Influence of aerobic fitness and body fatness on tolerance to uncompensable heat stress


  1. Selkirk, G.A.
  2. McLellan, T.M.
Corporate Authors
Defence and Civil Inst of Environmental Medicine, Downsview ONT (CAN)
This study examined the independent and combined importance of aerobic fitness and body fatness on physiological tolerance and exercise time during weight-bearing exercise while wearing a semipermeable protective ensemble. Twenty-four men and women were matched for aerobic fitness and body fatness in one of four groups (4 men and 2 women in each group). Aerobic fitness was expressed per kilogram of lean body mass (LBM) to eliminate the influence of body fatness on the expression of fitness. Subjects were defined as trained (T; regularly active with a peak aerobic power of 65 ml-kg LBM1(-)-min1(-)) or untrained (UT; sedentary with a peak aerobic power of 53 ml-kg LBM1(-)-min1(-)) with high (High; 20%) or low (Low; 11%) body fatness. Subjects exercised until exhaustion or until rectal temperature reached 39.5C or heart rate reached 95% of maximum. Exercise times were significantly greater in T Low (116 + or - 6.5 min) compared with their matched sedentary (UT Low; 70 + or - 3.6 min) or fatness (T High; 82 + or - 3.9 min) counterparts, indicating an advantage for both a high aerobic fitness and low body fatness. However, similar effects were not evident between T High and UT High (74 + or - 4.1 min) or between the UT groups (UT Low and UT High). TRUNCATED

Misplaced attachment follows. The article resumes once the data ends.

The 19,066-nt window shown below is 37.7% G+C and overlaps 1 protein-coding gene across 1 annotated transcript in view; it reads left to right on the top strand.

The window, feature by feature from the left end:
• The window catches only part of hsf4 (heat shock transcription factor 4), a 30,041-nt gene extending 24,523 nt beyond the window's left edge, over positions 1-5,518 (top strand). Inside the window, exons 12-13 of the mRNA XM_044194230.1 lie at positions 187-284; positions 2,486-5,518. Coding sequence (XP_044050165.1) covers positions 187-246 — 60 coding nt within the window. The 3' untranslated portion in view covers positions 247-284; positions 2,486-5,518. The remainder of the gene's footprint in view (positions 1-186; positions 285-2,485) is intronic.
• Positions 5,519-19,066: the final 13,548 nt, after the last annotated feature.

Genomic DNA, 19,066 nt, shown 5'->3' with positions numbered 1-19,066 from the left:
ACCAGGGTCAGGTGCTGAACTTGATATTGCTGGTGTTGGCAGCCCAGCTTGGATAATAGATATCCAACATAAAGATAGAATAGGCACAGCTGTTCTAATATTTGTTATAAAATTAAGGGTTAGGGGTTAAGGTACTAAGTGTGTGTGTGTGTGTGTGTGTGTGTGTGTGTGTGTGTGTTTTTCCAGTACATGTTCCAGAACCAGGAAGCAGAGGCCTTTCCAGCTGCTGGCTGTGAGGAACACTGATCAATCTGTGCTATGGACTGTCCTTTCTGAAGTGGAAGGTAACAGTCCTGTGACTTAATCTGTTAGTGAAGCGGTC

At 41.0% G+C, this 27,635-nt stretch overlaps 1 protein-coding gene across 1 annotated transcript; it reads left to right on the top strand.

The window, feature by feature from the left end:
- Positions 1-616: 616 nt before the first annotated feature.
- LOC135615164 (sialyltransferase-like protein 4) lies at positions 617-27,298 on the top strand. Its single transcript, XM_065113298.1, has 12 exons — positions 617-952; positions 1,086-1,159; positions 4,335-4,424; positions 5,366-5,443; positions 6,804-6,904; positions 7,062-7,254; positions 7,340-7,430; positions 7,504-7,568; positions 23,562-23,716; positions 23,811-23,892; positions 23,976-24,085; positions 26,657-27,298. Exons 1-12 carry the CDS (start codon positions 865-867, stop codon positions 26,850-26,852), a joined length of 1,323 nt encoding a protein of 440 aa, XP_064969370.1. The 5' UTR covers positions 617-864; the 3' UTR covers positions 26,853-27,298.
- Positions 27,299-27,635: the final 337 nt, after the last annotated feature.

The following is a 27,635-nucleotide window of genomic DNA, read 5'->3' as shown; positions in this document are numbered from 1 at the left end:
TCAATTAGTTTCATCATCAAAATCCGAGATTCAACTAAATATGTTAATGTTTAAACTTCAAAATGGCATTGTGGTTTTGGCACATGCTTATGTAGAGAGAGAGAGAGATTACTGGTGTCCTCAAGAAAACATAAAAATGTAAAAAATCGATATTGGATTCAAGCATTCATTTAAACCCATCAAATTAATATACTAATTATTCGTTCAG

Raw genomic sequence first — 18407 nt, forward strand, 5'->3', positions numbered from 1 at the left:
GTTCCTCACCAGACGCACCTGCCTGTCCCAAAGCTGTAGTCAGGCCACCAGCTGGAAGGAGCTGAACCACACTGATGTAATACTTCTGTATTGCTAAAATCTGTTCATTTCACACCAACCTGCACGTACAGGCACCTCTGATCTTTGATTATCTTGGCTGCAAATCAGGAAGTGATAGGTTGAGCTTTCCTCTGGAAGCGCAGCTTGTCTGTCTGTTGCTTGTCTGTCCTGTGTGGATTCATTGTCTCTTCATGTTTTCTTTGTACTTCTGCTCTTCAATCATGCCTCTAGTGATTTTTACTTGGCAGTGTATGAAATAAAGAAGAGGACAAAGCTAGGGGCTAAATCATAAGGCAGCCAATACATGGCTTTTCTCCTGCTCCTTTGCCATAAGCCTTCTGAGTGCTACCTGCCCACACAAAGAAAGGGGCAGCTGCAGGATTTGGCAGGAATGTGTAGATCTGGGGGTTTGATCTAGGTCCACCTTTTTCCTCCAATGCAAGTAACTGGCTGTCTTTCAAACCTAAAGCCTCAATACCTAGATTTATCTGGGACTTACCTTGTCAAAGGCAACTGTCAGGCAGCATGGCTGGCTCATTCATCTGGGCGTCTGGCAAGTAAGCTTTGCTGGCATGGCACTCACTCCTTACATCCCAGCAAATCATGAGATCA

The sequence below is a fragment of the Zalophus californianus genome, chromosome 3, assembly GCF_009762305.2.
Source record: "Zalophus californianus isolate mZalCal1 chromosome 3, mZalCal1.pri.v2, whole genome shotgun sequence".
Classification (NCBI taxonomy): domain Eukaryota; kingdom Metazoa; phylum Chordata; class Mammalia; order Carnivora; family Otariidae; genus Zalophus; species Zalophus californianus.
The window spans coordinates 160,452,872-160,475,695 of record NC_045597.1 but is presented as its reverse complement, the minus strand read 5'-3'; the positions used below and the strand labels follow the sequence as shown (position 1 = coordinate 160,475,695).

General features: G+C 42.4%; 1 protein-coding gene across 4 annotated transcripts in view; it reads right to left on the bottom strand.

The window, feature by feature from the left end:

Aerobic fitness;Body fatness;Acclimatisation;Heat storage;Rectal temperature
Report Number
DCIEM-SL-2001-033 — Scientific Literature
Date of publication
01 Feb 2002
Number of Pages
Reprinted from
J Appl Physiol, vol 91, 2001, p 2055-2001
Hardcopy;Document Image stored on Optical Disk

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